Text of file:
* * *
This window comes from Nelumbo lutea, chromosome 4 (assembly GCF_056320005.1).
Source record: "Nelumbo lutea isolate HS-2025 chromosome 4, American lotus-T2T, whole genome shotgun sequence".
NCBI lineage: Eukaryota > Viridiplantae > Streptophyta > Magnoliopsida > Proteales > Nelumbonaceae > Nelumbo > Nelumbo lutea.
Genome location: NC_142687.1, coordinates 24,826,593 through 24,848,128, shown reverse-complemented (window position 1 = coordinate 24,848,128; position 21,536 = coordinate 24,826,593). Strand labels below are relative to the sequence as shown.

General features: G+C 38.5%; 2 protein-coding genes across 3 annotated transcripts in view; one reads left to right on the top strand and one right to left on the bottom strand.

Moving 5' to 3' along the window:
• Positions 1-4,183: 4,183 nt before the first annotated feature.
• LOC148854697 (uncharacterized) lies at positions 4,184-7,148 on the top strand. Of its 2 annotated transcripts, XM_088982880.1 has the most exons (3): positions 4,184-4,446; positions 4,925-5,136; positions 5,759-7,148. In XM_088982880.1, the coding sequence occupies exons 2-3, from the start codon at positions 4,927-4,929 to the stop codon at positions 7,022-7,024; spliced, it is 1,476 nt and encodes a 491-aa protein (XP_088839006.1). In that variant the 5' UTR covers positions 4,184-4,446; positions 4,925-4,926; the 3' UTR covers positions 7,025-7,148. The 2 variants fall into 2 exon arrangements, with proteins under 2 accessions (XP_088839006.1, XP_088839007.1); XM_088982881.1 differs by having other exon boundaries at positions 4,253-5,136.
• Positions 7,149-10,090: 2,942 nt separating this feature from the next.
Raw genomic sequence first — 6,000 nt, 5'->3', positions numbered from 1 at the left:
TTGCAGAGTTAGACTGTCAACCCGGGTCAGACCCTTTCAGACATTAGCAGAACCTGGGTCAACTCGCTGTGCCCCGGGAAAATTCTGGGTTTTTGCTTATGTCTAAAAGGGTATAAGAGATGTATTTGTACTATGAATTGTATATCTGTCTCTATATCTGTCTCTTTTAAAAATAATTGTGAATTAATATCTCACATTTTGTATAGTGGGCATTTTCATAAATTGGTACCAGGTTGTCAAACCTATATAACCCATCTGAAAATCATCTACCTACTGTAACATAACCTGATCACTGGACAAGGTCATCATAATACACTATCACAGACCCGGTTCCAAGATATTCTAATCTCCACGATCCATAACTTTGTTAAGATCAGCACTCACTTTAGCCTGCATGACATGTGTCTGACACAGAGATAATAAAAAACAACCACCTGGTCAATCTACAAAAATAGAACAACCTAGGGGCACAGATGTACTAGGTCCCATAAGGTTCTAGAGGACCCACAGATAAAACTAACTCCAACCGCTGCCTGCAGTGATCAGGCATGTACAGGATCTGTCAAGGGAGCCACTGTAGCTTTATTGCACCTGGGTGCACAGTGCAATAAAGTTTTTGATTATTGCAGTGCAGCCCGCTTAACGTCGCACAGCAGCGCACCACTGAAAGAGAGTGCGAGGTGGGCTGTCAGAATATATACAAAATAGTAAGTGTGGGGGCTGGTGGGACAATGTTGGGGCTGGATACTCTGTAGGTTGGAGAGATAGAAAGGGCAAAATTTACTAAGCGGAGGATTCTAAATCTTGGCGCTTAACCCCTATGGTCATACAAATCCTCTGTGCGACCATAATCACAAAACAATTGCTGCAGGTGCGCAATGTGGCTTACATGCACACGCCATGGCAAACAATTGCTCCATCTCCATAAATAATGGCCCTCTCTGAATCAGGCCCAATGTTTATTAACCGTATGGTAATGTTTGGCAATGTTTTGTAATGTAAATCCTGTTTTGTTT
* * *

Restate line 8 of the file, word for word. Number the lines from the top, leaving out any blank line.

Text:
• LOC148854697 (uncharacterized) lies at positions 4,184-7,148 on the top strand. Of its 2 annotated transcripts, XM_088982880.1 has the most exons (3): positions 4,184-4,446; positions 4,925-5,136; positions 5,759-7,148. In XM_088982880.1, the coding sequence occupies exons 2-3, from the start codon at positions 4,927-4,929 to the stop codon at positions 7,022-7,024; spliced, it is 1,476 nt and encodes a 491-aa protein (XP_088839006.1). In that variant the 5' UTR covers positions 4,184-4,446; positions 4,925-4,926; the 3' UTR covers positions 7,025-7,148. The 2 variants fall into 2 exon arrangements, with proteins under 2 accessions (XP_088839006.1, XP_088839007.1); XM_088982881.1 differs by having other exon boundaries at positions 4,253-5,136.